Apologies for the delay on this article, an MTC (that’s a Minor Tidying Calamity) occurred and my notebook with my course notes in somehow ended up in the outhouse with the washing machine and freezer. I blame The Husband…
A recent conversation thread on the Shooting People Screenwriters’ List revealed that it is considered pretty bad form to adapt material without having the rights to it. This is not a problem when certain stories are already in the public domain, but what if it is protected by copyright? We hear a lot about producers acquiring the rights to certain books and certainly it would seem they are the main people looking out for such deals. But what about writers? Can’t we do this too? With the bigger production companies reported to have “first look” deals with many of the bigger publishing houses, it would seem a writer [or smaller, “starting out” producer] getting hold of good material to adapt is pretty hopeless.
Not so. Jan Rutherford and Hugh Andrew of Birlinn Publishing came into speak to us about this and it proved very enlightening to say the least. Like many writers, I had thought trying to gain rights would be a fruitless exercise – as many Bangwriters seem to, since the only adaptations I ever seem to get are those texts that are well out of copyright. (Alice In Wonderland, Macbeth, Romeo and Juliet, Red Riding Hood and Goldilocks seem to be particular favourites). Copyright now runs for the writer’s lifetime plus seventy years.
So how does a writer or smaller producer approach a publisher? Well, the answer may just be in approaching a small publisher, rather than one of the giants: Birlinn has had about 8 projects adapted, but they’ve actually published over 1000 projects: “The phones are not exactly hot.” They said. Working up a relationship with a publisher is absolutely paramount in gaining the rights to a project. Whilst most enquiries come from producers, writers are welcome too; Jan and Hugh explained they are ONLY TOO DELIGHTED to receive approaches. Apparently the best thing to do is find out who a publisher’s rights person is, then email your CV -remember, they don’t know who YOU are. This of course lends the belief that a writer is *more likely* to obtain the rights to a project if they already have a proven track record but – nothing ventured, nothing gained!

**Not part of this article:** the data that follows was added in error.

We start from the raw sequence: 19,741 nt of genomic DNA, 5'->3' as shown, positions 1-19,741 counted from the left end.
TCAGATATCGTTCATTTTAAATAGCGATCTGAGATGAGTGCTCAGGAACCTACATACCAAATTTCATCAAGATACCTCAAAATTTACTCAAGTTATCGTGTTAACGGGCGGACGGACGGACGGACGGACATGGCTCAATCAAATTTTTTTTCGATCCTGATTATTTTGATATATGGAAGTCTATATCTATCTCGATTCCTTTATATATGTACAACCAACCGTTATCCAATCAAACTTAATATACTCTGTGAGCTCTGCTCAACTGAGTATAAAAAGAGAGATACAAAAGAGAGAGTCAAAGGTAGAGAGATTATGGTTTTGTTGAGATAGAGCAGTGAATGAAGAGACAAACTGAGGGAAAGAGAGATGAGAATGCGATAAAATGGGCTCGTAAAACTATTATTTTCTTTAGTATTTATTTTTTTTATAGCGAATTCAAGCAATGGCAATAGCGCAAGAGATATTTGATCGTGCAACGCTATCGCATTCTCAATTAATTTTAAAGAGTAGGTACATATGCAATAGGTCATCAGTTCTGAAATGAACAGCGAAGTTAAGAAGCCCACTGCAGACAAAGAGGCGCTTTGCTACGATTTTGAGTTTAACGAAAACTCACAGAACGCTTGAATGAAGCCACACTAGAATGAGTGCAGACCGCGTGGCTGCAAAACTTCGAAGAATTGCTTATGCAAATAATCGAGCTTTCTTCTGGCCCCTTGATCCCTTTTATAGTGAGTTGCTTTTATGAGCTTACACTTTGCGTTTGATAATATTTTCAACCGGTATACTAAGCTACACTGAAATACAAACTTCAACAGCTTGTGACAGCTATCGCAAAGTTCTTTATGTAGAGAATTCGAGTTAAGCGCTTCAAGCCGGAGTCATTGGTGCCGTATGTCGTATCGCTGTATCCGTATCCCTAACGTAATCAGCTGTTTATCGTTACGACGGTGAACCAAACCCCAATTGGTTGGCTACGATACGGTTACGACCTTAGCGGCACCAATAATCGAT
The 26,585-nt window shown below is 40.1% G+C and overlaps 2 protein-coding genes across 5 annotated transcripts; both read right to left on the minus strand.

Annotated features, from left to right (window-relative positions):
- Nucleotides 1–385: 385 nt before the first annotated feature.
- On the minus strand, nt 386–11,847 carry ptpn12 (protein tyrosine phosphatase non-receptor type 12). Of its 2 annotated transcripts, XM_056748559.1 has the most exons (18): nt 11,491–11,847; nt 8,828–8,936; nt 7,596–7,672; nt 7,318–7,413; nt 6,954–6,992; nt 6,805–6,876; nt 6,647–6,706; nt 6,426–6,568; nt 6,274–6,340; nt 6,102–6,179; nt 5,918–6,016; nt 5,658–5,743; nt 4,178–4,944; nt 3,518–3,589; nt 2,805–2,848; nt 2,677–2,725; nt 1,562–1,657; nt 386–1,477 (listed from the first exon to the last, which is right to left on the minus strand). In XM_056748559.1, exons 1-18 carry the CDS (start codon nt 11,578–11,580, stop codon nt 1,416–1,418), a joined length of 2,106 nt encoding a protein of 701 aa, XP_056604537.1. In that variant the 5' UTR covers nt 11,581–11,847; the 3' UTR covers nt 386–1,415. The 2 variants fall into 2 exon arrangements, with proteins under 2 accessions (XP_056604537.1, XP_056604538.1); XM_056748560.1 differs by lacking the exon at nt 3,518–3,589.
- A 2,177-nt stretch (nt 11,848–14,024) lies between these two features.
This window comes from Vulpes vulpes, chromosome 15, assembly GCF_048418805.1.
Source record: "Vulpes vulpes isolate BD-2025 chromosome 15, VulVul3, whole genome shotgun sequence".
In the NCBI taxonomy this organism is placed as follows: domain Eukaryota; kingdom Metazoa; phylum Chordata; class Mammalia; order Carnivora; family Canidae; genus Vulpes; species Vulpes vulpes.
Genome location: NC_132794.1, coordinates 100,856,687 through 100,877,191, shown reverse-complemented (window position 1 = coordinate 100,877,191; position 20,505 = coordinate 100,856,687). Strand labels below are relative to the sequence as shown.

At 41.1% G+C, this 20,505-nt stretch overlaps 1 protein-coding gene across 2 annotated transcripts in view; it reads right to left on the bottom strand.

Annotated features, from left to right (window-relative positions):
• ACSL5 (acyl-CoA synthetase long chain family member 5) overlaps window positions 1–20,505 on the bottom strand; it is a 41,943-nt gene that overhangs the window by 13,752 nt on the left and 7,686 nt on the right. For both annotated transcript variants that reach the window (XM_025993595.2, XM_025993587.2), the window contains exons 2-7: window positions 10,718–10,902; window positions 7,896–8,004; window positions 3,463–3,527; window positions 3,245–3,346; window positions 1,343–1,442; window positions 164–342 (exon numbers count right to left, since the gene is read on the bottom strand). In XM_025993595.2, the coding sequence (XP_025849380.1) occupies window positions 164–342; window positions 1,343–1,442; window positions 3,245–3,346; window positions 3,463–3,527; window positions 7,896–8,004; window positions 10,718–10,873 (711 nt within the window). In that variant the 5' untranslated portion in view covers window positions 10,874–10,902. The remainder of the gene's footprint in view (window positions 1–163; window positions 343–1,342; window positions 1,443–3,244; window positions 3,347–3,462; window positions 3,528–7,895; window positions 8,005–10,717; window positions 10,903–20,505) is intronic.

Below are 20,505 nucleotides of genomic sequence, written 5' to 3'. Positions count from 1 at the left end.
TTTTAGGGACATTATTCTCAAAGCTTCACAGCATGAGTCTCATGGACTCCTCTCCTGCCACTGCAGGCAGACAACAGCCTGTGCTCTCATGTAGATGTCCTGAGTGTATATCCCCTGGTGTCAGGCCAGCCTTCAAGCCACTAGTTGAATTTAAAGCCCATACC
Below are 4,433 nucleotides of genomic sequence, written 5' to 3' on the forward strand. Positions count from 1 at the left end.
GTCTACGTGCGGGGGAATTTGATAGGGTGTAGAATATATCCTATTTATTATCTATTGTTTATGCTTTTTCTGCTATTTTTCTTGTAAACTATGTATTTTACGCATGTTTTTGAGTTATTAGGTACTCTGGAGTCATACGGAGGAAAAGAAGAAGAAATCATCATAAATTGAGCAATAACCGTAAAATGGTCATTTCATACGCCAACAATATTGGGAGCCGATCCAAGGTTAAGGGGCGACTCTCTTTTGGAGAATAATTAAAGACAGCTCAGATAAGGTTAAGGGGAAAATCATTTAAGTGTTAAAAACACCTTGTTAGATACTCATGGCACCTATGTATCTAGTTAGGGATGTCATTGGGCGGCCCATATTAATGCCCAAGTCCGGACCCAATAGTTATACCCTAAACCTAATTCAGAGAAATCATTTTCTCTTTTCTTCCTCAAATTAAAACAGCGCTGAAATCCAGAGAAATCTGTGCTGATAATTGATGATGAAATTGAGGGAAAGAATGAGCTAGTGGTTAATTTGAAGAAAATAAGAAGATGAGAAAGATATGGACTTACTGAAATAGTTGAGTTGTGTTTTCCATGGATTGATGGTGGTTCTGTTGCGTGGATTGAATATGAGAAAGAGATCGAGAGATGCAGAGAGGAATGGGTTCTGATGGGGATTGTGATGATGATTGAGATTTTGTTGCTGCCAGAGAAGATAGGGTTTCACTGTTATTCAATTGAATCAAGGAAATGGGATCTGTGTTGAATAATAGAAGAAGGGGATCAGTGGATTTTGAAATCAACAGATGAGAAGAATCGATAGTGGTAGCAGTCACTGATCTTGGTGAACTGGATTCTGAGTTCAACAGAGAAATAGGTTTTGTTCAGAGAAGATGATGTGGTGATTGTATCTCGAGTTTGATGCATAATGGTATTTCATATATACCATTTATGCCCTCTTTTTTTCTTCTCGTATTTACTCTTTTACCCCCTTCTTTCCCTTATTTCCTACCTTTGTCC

But how much is an option on a novel? This really depends on the status of the author and/or project: apparently rights can go for as little as a few hundred pounds or many thousands and are always up for discussion at smaller publishers where there is not as much comnpetition. Renewal is usually two years; part of the deal can sometimes be a more substantial renewal deal based on the notion that by then things should have moved on – you may have talent attached to the project for example or have secured development money. Basically all an option does is buy you TIME to develop the project sufficiently.
Other interesting titbits came to light too. Though certain texts might be out of copyright, it’s worth remembering that certain VERSIONS might have forewords or introductions that are still in copyright, so those would not be able to form part of your adaptation. In addition, copyright can change country to country, so it’s always worth doing your homework.
Birlinn published Graeme Obree’s book I mentioned in the previous post (also called The Flying Scotsman), but also poignantly Alexander McCall Smith’s The Number One Ladies Detective Agency: we were shown a clip of Anthony Minghella’s upcoming film that will be broadcast here in the UK this Easter Weekend (and it looked, as expected, excellent – I will be tuning in). Jan and Hugh explained how hard it is to tie books in with the film adaptations: for example, publishers like to reprint books with the same cover as the film poster, but bad communications between the two can mean this sometimes isn’t possible.
Some great stuff there I think – suddenly I feel like getting out there and optioning a book! I think I might have a coffee first though. If you were going to option a novel and money was no object, which would you go for and why?